How to get the most out of the Paralympics: hold them before the Olympics

A Paralympic wheelchair racer in Beijing 2008
A Paralympic wheelchair racer in Beijing 2008

I’ve had a thought. I think they’ve got the Paralympics and the Olympics the wrong way around.

I was thinking something similar during the most recent Ashes tour in Australia, over the winter of 2010-2011. The Test series, the most high-profile part of the tour, was played first, followed by a series of Twenty20 and one-day matches. What this meant was that after the emotion and drama of the Ashes (England won the series 3-1 in a gripping encounter), the limited-overs matches had the feeling of an afterthought. Australia, bruised by defeat in their own backyard, didn’t greatly care about the outcome; England, flushed with success, didn’t care either.

But if it had been the other way around, as it had been for the 2005 series, the limited-overs matches would have been a tantalising buildup, a delightful starter to a fantastic main course.

This, I think, is what should happen with the Paralympics. I’m not belittling them, any more than I am the limited-overs series. The Ashes is the greatest competition in world cricket; the other formats are splendid games in their own rights, but for reasons of historic rivalry they will never be as big news as the Test series. Similarly, the Paralympics are a wonderful sporting spectacle, but I think most people would agree with me that the the Summer Games are the headline act; to me it feels back-to-front to have them first.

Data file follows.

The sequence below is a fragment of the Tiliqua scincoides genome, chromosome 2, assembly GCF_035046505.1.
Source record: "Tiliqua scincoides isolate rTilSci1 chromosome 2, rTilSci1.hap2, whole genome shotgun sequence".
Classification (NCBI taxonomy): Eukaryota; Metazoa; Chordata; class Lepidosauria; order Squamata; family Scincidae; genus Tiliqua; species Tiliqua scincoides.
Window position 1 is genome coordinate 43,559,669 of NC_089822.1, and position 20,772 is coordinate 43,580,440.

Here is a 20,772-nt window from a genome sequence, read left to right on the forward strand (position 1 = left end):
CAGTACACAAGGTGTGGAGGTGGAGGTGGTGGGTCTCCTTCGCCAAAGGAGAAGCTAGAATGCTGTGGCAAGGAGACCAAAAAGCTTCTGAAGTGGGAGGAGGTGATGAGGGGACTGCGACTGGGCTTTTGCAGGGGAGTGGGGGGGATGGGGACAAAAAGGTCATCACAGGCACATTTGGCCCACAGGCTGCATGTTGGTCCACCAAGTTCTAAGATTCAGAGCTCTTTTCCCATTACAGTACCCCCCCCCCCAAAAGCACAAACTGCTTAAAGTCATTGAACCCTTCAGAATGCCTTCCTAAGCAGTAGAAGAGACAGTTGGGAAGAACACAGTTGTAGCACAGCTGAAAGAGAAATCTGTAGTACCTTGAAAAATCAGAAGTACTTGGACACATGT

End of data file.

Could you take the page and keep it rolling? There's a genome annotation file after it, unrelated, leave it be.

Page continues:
Imagine it were the other way around. We’d have had a taster of the Olympic experience a fortnight before. It would have raised the already fevered anticipation another notch. And it would have helped the Paralympics stand out, by making them a vital milestone in the Olympic journey, rather than a coda. A parallel would be with the Baftas, which grew significantly in stature when they were moved before the Oscars in the awards season and became a sort of curtain-raiser and weathervane. Suddenly it was on the calendar in the eyes of the global film industry in a way it had never been before.

I have to stress again that I’m not doing the Paralympics down. I watched lots of them in Sydney when I was there, and they’re a fantastic event. But no event in the world, with the possible exception of the World Cup, can compete with the Olympics: they’re a behemoth of sport. Having the Paralympics come afterwards is like having Elbow come on stage after the Rolling Stones: they’re fantastic and you’re glad to watch them, but no one should have to follow that act. In 2016, Rio would do well to hold the Paralympics first.


Leave a Reply

Fill in your details below or click an icon to log in: Logo

You are commenting using your account. Log Out /  Change )

Google+ photo

You are commenting using your Google+ account. Log Out /  Change )

Twitter picture

You are commenting using your Twitter account. Log Out /  Change )

Facebook photo

You are commenting using your Facebook account. Log Out /  Change )


Connecting to %s